PROFILE

Love, War, and Cinema

 

Mar|Apr 2013 Contents
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Rubaiyat Hossain G’06’s film Meherjaan sparked praise and controversy

Kimberly Noble C’98 Gr’05 M’07 linked brain development and poverty

Jeff Luhnow W’89 EAS’89 went from fantasy baseball to dream MLB job

Gilbert Lang Mathews W’70 followed the light, and found Lucifer

Elissa Brown C’90 fights for kids who’ve suffered abuse—and to prevent it


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Class of ’06 | In retrospect, Rubaiyat Hossain G’06 probably could have anticipated some backlash when her film Meherjaan premiered in her native Bangladesh.

After all, it tackled a very sensitive subject: Bangladesh’s bloody secession from Pakistan in 1971, and the psychic collateral damage suffered by its civilians. But Hossain, who wrote, directed, and acted in the film, wanted it to champion love and the ability of feminine strength to overcome violence.

“There’s a lot of mutual hatred between Bangladesh and Pakistan because of what the Pakistani forces did in 1971,” she says. “And I felt that this film would be a way to overcome that hatred.”

Hossain had been lucky enough to land two of India’s biggest actors, Jaya Bhaduri and Victor Banerjee, for the starring roles. (How lucky? Hossain found Bhadhuri’s press agent on Google and sent an email.) She found them “very encouraging of somebody very new, very young, making films with a message.” So it was even more of a shock that her movie—made in Bangladesh—would cause such a furor among the critics that her distributors would pull it from all Bangladeshi theaters just a week after its release in January 2011.

Meherjaan follows three young Bangladeshi women who are affected by the 1971 war in very different ways. One, Meher, falls in love with a Pakistani deserter, and has to deal with the outrage from her family and her community when their relationship is discovered. Another, Neela, who has been raped by Pakistani soldiers, wants to reclaim her sexuality. And Salma, played by Hossain, is obsessed with romance and marriage and sets her heart on a young freedom fighter. (“I don’t think I’ll be acting anymore,” Hossain says with a laugh. “It turned out to be a very challenging process, acting and directing at the same time.”)

But some Bangladeshi critics felt that by not portraying the violence of war, Hossain was denying the brutality inflicted on the Bangladeshi people.

Much of their outrage was directed at the story of Meher’s relationship with a Pakistani—even though it’s based on the real experiences of a woman Hossain met while doing research for her master’s thesis in South Asian studies at Penn, which explored Bangladeshi national narratives about women who were raped in 1971. (That degree complements her BA in women’s studies from Smith, diploma in film direction from the New York Film Academy, and another master’s in Oriental and Africana studies from the University of London.)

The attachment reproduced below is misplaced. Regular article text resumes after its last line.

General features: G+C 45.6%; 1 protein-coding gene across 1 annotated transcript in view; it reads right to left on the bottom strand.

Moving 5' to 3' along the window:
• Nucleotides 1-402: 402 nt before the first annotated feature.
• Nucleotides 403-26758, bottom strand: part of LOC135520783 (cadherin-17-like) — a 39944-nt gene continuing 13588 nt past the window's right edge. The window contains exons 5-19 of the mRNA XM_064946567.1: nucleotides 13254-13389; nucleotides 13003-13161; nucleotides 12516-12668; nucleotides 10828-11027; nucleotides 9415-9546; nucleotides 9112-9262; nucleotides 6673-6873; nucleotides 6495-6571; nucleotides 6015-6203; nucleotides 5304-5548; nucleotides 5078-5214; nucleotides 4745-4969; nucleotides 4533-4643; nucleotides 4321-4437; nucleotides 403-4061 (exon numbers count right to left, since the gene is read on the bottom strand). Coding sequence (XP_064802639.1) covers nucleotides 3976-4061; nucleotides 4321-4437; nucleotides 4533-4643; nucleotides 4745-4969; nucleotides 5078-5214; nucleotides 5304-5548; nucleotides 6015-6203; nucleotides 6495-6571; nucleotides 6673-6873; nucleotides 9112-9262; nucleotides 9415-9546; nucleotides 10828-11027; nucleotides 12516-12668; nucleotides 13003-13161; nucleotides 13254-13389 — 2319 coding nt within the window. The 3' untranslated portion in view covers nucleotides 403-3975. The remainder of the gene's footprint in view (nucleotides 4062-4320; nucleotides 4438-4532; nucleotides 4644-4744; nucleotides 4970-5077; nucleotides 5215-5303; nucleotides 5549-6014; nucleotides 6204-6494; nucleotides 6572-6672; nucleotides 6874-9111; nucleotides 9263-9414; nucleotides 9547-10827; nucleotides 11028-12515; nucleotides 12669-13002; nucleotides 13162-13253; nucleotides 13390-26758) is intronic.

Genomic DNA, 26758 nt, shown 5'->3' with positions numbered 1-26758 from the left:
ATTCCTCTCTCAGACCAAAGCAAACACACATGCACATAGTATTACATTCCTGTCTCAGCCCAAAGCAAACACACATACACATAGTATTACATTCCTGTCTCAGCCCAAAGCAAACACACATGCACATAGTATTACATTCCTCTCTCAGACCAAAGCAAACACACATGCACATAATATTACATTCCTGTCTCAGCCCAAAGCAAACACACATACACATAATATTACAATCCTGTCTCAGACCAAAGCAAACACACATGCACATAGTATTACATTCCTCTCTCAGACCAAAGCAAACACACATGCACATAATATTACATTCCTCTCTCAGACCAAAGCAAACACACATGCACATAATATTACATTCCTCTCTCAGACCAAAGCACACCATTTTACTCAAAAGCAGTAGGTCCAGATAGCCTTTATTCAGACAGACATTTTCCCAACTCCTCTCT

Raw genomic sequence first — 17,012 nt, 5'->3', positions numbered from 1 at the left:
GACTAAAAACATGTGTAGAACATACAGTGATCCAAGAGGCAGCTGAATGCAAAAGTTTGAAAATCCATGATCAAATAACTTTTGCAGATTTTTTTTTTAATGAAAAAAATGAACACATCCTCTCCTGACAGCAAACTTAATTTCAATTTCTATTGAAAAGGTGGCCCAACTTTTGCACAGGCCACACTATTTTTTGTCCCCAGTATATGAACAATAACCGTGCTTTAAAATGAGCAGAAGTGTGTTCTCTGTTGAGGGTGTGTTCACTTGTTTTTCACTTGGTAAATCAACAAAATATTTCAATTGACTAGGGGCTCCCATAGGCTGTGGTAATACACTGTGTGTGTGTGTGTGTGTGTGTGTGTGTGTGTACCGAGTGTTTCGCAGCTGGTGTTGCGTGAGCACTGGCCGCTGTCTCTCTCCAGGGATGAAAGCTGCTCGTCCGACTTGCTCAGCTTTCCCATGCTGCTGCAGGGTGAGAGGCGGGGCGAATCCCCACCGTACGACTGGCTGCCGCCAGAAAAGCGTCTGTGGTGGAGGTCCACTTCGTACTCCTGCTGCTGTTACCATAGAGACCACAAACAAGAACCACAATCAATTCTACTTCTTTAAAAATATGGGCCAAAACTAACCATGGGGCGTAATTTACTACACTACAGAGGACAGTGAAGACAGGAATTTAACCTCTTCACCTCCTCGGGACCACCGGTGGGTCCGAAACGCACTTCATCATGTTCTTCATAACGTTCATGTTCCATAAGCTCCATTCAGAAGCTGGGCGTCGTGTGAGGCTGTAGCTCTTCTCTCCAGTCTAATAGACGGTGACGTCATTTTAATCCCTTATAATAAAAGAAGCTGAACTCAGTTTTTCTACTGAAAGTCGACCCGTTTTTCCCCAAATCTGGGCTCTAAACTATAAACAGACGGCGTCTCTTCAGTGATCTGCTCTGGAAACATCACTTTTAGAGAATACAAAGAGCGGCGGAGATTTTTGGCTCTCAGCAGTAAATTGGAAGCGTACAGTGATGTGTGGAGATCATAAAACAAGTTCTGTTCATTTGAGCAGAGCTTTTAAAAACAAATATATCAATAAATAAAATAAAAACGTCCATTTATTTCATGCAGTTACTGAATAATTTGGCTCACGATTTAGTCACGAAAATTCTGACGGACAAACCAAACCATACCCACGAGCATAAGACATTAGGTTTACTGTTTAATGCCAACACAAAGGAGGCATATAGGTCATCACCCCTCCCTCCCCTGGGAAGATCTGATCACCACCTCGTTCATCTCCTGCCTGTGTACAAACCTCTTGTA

¬†For her thesis at Penn, “I interviewed some survivors, and one of them had spoken to me about falling in love with a Pakistani officer who had actually saved her from being raped,” Hossain recalls. “Here I had a story where two people came together just on the basis of humanity and compassion for each other—regardless of the war and the nation and the killing and all that was going on around them.”

But in Bangladesh, the nation is symbolized as a woman—the motherland. And for some critics, showing a Bangladeshi woman give herself to a Pakistani man was, as Hossain puts it, akin to “giving away the nation itself.”

“There was this taboo that was created around my work,” she says. “People have written about my personal life, saying I’ve been with a Pakistani man—which is not true at all.”

The critics were indignant about other things as well. Some were offended by Salma’s relationship with the freedom fighter. (“People thought I was demeaning the character of the freedom fighter by having him ‘submit’ to this woman and get married in the midst of the war,” Hossain says.) Others objected to Neela’s defiant attitude, since traditionally, “raped women were expected to want to kill themselves.”

But outside of Bangladesh, Meherjaan has won a slew of awards in a host of different countries, including Best Film and Best Feature Film at last year’s Philadelphia International Film Festival.

Hossain is especially pleased with how her film was received in Pakistan. Critics “were talking about how they need to look back to the past,” she says, “and be accountable for the past.”

These days Hossain is working on her second film, Diary of a Housewife. This time, she’s using distributors outside of Bangladesh. The film is also geared more toward a global audience—it’s about Roma, a Bengali woman who moves to Massachusetts for school, marries a professor, and tries to be a good wife, even as she struggles to find her own voice.

Really, says Hossain, “it’s about the modern South Asian woman.” It’s also about feminism and marriage—and once again, Hossain has approached it from a very academic angle. (Her film pitch even quoted French theorist Jacques Lacan.) The portrait of Roma’s marriage, for example, draws from poet Sylvia Plath’s relationship with writer Ted Hughes.

“Sylvia Plath was also obsessed with being a wife and having her own voice and being a poet at the same time,” Hossain explains. “I think that’s a big struggle for a woman.”

Despite all the accolades for her first film, Hossain can’t fully savor them as long as her work is banned from Bangladeshi cinemas. She’s been waiting for the right moment to release the DVD version.

“I also have a right as a Bangladeshi woman to have a voice and to exist,” she says. “So I just have to keep fighting.”

—Maanvi Singh C’13


 
     
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